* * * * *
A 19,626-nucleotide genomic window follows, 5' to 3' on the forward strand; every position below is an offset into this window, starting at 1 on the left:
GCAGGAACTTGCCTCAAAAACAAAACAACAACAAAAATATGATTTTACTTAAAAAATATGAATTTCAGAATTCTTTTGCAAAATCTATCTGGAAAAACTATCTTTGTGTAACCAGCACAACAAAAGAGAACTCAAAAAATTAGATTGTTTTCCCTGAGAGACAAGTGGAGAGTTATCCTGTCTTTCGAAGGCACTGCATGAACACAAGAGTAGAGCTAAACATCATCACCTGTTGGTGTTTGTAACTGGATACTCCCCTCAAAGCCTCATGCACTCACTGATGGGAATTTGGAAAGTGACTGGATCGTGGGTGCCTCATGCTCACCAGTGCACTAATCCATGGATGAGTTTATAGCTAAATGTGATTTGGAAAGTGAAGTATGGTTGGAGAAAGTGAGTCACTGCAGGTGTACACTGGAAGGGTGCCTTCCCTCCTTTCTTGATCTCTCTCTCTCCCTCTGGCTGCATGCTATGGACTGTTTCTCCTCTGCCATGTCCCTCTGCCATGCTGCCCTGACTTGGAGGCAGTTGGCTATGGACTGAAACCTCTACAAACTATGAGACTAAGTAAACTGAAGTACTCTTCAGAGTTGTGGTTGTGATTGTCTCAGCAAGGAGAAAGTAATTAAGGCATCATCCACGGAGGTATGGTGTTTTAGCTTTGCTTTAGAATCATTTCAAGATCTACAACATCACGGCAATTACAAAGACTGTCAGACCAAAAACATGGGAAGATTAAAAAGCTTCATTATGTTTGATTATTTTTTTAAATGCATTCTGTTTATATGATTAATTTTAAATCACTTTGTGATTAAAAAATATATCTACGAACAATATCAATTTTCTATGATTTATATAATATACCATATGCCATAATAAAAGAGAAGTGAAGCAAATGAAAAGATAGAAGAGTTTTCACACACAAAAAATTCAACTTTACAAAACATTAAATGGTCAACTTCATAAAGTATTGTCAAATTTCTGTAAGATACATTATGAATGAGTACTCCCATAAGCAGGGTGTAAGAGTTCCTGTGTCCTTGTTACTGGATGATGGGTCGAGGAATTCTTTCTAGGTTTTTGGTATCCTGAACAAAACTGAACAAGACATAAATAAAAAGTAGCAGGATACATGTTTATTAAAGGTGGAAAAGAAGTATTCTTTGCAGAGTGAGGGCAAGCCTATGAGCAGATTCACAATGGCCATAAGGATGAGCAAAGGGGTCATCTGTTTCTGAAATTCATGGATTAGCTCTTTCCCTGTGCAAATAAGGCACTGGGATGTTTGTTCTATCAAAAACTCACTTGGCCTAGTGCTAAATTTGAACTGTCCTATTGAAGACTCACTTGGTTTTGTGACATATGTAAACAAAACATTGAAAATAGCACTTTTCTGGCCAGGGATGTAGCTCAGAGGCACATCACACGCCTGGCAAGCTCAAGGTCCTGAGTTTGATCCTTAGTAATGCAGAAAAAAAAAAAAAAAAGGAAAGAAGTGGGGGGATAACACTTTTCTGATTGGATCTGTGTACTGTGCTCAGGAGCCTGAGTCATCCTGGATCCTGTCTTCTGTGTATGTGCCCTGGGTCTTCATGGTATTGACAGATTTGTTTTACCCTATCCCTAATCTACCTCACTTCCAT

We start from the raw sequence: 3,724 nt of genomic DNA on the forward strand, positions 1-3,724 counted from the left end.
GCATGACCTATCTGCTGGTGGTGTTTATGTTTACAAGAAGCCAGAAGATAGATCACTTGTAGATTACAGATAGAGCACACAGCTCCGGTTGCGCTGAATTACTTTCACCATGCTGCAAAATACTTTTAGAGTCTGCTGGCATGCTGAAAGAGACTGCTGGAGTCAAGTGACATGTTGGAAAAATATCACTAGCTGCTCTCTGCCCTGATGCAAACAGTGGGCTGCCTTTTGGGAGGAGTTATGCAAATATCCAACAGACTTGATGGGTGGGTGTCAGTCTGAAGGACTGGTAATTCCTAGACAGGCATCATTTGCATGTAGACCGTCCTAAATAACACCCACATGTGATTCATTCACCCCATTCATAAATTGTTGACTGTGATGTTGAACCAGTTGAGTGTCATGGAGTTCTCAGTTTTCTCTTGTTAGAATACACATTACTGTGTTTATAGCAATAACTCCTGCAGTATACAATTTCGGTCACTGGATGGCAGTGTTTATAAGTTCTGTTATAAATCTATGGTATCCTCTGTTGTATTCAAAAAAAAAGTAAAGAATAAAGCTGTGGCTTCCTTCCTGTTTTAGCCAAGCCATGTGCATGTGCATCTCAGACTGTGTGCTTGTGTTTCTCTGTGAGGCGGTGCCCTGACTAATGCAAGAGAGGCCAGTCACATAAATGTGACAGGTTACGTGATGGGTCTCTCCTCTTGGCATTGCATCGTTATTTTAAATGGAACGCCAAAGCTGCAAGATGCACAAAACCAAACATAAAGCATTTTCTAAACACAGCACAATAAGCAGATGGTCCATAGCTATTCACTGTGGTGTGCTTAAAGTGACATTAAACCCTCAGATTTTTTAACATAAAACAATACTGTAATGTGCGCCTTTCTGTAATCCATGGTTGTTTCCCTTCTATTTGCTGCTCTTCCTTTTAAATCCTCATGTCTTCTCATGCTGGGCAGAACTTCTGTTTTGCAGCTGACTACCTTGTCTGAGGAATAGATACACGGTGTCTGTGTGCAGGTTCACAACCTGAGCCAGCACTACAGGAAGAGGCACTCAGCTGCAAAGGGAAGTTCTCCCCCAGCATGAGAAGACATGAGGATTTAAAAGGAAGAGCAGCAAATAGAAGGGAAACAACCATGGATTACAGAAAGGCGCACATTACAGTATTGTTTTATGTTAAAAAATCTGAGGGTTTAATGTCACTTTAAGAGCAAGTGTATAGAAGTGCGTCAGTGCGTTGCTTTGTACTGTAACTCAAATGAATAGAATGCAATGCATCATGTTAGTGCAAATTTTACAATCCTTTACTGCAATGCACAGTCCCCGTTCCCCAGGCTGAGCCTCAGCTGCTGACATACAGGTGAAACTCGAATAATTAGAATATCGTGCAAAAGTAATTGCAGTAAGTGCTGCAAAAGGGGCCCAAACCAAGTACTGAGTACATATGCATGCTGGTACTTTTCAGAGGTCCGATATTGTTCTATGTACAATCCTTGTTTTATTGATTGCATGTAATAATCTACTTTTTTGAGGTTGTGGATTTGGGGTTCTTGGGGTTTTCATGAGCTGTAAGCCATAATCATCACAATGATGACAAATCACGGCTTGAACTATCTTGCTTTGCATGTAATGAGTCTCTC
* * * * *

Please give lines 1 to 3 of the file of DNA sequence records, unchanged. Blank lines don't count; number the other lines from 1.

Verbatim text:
A 19,626-nucleotide genomic window follows, 5' to 3' on the forward strand; every position below is an offset into this window, starting at 1 on the left:
GCAGGAACTTGCCTCAAAAACAAAACAACAACAAAAATATGATTTTACTTAAAAAATATGAATTTCAGAATTCTTTTGCAAAATCTATCTGGAAAAACTATCTTTGTGTAACCAGCACAACAAAAGAGAACTCAAAAAATTAGATTGTTTTCCCTGAGAGACAAGTGGAGAGTTATCCTGTCTTTCGAAGGCACTGCATGAACACAAGAGTAGAGCTAAACATCATCACCTGTTGGTGTTTGTAACTGGATACTCCCCTCAAAGCCTCATGCACTCACTGATGGGAATTTGGAAAGTGACTGGATCGTGGGTGCCTCATGCTCACCAGTGCACTAATCCATGGATGAGTTTATAGCTAAATGTGATTTGGAAAGTGAAGTATGGTTGGAGAAAGTGAGTCACTGCAGGTGTACACTGGAAGGGTGCCTTCCCTCCTTTCTTGATCTCTCTCTCTCCCTCTGGCTGCATGCTATGGACTGTTTCTCCTCTGCCATGTCCCTCTGCCATGCTGCCCTGACTTGGAGGCAGTTGGCTATGGACTGAAACCTCTACAAACTATGAGACTAAGTAAACTGAAGTACTCTTCAGAGTTGTGGTTGTGATTGTCTCAGCAAGGAGAAAGTAATTAAGGCATCATCCACGGAGGTATGGTGTTTTAGCTTTGCTTTAGAATCATTTCAAGATCTACAACATCACGGCAATTACAAAGACTGTCAGACCAAAAACATGGGAAGATTAAAAAGCTTCATTATGTTTGATTATTTTTTTAAATGCATTCTGTTTATATGATTAATTTTAAATCACTTTGTGATTAAAAAATATATCTACGAACAATATCAATTTTCTATGATTTATATAATATACCATATGCCATAATAAAAGAGAAGTGAAGCAAATGAAAAGATAGAAGAGTTTTCACACACAAAAAATTCAACTTTACAAAACATTAAATGGTCAACTTCATAAAGTATTGTCAAATTTCTGTAAGATACATTATGAATGAGTACTCCCATAAGCAGGGTGTAAGAGTTCCTGTGTCCTTGTTACTGGATGATGGGTCGAGGAATTCTTTCTAGGTTTTTGGTATCCTGAACAAAACTGAACAAGACATAAATAAAAAGTAGCAGGATACATGTTTATTAAAGGTGGAAAAGAAGTATTCTTTGCAGAGTGAGGGCAAGCCTATGAGCAGATTCACAATGGCCATAAGGATGAGCAAAGGGGTCATCTGTTTCTGAAATTCATGGATTAGCTCTTTCCCTGTGCAAATAAGGCACTGGGATGTTTGTTCTATCAAAAACTCACTTGGCCTAGTGCTAAATTTGAACTGTCCTATTGAAGACTCACTTGGTTTTGTGACATATGTAAACAAAACATTGAAAATAGCACTTTTCTGGCCAGGGATGTAGCTCAGAGGCACATCACACGCCTGGCAAGCTCAAGGTCCTGAGTTTGATCCTTAGTAATGCAGAAAAAAAAAAAAAAAAGGAAAGAAGTGGGGGGATAACACTTTTCTGATTGGATCTGTGTACTGTGCTCAGGAGCCTGAGTCATCCTGGATCCTGTCTTCTGTGTATGTGCCCTGGGTCTTCATGGTATTGACAGATTTGTTTTACCCTATCCCTAATCTACCTCACTTCCAT

We start from the raw sequence: 3,724 nt of genomic DNA on the forward strand, positions 1-3,724 counted from the left end.